Three people drowned — two adults and a child — and at least 90 were rescued when a migrant boat ran aground Monday on a reef off the shore of the Greek island of Rhodes. The deaths were mentioned as a small, sad footnote to the monstrous tragedy that is unfolding in the Mediterranean Sea, where as many as 850 migrants may have died trying to cross from the Libyan coast to Italy.
The ship that foundered off Rhodes was believed to hold mostly Syrian refugees, all trying to escape the brutal civil war in their homeland. The typical route takes them through Turkey and into Europe by sea, often under the most dangerous conditions. In 2014, 32,520 Syrian migrants reached Greek shores. More than 8,200 Syrians have made the journey since March of this year, nearly the number of Syrians who arrived in all of 2013.
Photographer Enri Canaj has trained his lens on the refugees coming ashore on Greek islands. Starting with a ride-along with the Greek Coast Guard, Canaj captured a series of photos in September of last year. At around 5 a.m., he remembers seeing little flecks like ants on the ship’s radar screen. It was a small boat, floating toward Chios, a hook-shaped island in the Aegean, a little more than four miles off the coast of Turkey. Then he heard screams. “People were shouting for help,” Canaj said in an email. “But they were terrified to come near our boat.”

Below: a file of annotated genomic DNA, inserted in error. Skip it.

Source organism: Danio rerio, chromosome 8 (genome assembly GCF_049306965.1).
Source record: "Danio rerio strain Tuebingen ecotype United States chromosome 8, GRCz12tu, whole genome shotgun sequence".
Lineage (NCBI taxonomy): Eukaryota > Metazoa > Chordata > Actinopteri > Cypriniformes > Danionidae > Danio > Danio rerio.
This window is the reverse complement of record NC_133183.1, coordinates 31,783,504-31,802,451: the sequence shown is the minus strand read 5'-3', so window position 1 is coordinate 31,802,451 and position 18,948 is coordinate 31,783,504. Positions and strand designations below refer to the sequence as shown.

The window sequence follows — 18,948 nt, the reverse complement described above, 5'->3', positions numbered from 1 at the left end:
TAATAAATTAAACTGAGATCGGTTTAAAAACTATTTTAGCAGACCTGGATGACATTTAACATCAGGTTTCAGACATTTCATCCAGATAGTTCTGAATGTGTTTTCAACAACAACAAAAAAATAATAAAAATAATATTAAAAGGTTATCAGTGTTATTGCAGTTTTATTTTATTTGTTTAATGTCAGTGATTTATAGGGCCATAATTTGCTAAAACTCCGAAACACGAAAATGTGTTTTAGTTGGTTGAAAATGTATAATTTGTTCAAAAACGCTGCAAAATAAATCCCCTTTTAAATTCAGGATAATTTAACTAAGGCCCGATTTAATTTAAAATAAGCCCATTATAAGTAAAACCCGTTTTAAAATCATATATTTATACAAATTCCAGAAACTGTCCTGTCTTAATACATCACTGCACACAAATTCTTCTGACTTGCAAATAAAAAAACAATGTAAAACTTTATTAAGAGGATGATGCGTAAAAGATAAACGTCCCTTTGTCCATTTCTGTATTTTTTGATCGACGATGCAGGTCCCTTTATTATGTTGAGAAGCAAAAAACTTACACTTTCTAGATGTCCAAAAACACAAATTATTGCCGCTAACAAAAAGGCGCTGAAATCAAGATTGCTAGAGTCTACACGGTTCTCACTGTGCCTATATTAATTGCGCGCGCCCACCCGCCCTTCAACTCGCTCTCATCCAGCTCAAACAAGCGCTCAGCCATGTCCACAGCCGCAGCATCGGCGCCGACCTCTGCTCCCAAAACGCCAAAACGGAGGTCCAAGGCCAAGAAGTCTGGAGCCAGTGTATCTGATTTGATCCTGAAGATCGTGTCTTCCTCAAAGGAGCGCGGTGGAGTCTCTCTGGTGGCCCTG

The 49 Syrian refugees on the boat clearly lacked any experience at sea, but they still refused help from the Coast Guard. Canaj recalls a woman holding up a baby as a plea to the Coast Guard not to hurt them before the boat floated away and disappeared into the fog.
The Coast Guard, with Canaj in tow, tracked the boat until it came ashore on an uninhabited island called Inousa. The authorities told the refugees that it was impossible for them to stay — there was no food, no water, no real shelter. The refugees let the Coast Guard take them to the port in Chios.
Canaj captured their first days in Chios, and went to other islands where migrants — mostly from Syria, but also from places such as Libya, Eritrea, and Somalia — had landed.
The photographer recalls witnessing a strength among the refugees that played out in small, quiet ways. After the 49 Syrians had been brought ashore in Chios, most ate and finally rested. But one little girl, who had been on the boat just that morning, went out to the beach. She wanted to go for a swim, and with her clothes and a life jacket on, she waded into the water.
“Life,” Canaj said, “was still going on!”
Scroll below to see more photos of Canaj’s “Syrian Refugees in Greece” series.